Lets take, for example, a Lutheran Pastor who lives down the street from my daughter's college -- the Rev. Herbert Chilstrom.  He is a native of Litchfield, Minn., born October 18, 1931, from 1958 to 1962 Chilstrom served as pastor of the Faith Lutheran Church in Pelican Rapids, Minn., and Augustana Lutheran Church in Elizabeth, Minn. In 1962 he became a professor of religion and academic dean at Luther College, Teaneck, N.J. He held that position for eight years before accepting a call to be senior pastor of First Lutheran Church, St. Peter, Minn., in 1970. In 1976 Chilstrom became bishop of the Minnesota Synod. He was graduated in 1954 from Augsburg College, Minneapolis, with a bachelor of arts degree in sociology. He went on to receive a bachelor of divinity from Augustana Theological Seminary in 1958. In 1966, he was graduated from Princeton Theological Seminary with a master of theology degree.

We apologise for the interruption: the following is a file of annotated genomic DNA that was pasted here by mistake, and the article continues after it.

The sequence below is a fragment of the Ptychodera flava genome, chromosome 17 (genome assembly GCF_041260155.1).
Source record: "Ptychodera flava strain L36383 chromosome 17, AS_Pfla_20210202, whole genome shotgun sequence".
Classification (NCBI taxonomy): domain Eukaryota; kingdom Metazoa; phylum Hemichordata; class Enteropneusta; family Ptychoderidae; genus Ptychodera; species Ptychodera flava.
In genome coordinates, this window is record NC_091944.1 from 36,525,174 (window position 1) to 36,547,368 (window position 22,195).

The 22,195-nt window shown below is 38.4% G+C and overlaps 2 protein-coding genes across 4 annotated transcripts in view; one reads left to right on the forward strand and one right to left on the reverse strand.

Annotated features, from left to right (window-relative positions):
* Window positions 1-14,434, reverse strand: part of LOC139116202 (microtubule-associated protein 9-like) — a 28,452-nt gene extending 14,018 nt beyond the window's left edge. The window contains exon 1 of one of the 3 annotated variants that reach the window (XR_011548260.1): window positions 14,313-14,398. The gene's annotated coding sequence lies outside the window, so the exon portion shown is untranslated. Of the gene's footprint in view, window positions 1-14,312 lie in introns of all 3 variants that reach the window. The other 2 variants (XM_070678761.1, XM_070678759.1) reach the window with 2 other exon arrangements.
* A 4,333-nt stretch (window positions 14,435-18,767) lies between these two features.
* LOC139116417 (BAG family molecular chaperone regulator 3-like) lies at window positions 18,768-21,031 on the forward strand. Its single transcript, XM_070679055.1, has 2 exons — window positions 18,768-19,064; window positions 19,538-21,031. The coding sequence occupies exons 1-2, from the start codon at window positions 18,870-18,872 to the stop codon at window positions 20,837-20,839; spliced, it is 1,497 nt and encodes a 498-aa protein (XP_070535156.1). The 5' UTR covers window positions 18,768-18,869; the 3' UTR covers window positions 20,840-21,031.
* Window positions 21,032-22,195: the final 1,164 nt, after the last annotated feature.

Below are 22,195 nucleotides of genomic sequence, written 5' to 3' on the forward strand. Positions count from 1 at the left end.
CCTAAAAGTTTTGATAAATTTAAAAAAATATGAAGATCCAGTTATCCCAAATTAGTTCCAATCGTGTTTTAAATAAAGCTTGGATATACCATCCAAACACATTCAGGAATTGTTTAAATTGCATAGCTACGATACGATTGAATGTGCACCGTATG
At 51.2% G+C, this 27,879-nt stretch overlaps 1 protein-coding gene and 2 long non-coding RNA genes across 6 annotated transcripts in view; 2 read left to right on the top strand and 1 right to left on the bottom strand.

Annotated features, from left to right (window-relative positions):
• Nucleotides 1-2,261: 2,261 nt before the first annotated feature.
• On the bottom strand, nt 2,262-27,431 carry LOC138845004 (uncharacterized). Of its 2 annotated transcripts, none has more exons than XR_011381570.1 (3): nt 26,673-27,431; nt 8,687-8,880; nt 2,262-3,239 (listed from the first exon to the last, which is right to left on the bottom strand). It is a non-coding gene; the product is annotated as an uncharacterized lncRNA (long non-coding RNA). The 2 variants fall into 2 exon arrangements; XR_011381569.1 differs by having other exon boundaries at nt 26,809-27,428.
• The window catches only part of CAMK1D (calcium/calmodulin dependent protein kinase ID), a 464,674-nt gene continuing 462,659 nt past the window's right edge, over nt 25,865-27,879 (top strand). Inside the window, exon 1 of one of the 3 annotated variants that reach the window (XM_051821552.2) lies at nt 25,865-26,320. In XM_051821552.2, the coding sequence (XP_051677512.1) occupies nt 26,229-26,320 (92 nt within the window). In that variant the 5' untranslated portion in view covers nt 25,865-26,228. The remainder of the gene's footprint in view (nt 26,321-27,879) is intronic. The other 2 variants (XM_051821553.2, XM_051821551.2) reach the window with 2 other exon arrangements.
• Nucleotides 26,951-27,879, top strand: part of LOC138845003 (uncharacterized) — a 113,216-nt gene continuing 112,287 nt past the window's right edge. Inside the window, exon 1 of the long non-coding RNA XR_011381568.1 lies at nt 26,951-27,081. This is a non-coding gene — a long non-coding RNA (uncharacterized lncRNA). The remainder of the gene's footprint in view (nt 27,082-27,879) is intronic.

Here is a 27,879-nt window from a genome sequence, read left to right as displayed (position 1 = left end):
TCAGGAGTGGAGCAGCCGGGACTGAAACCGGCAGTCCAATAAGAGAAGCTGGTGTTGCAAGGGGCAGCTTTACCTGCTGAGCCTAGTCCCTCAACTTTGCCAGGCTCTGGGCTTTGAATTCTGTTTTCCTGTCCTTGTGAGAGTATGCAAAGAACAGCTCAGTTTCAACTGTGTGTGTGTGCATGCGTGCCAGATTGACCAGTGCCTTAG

I would expect that he came from good conservative Lutheran stock, people with personal responsibility, a healthy sense of guilt and grace, who appreciated their heritage and culture, who worked hard, who saved rather than spent their money, did not live in showy houses, went to church because they know they needed it even if they did not want to, and felt a sense of duty and service.  They probably worried about Herbie headed to New Jersey and what kind of folks he might find out there in the strange East Coast but they figured they raised him well and he was solidly grounded.  He probably never ever knew a gay person.  He hardly knew any minority individual well -- not because of prejudice but because of lack of contact.  And he believed what Scripture said and preached the Gospel because he knew Jesus was the only way to heaven.  And then what happened to him?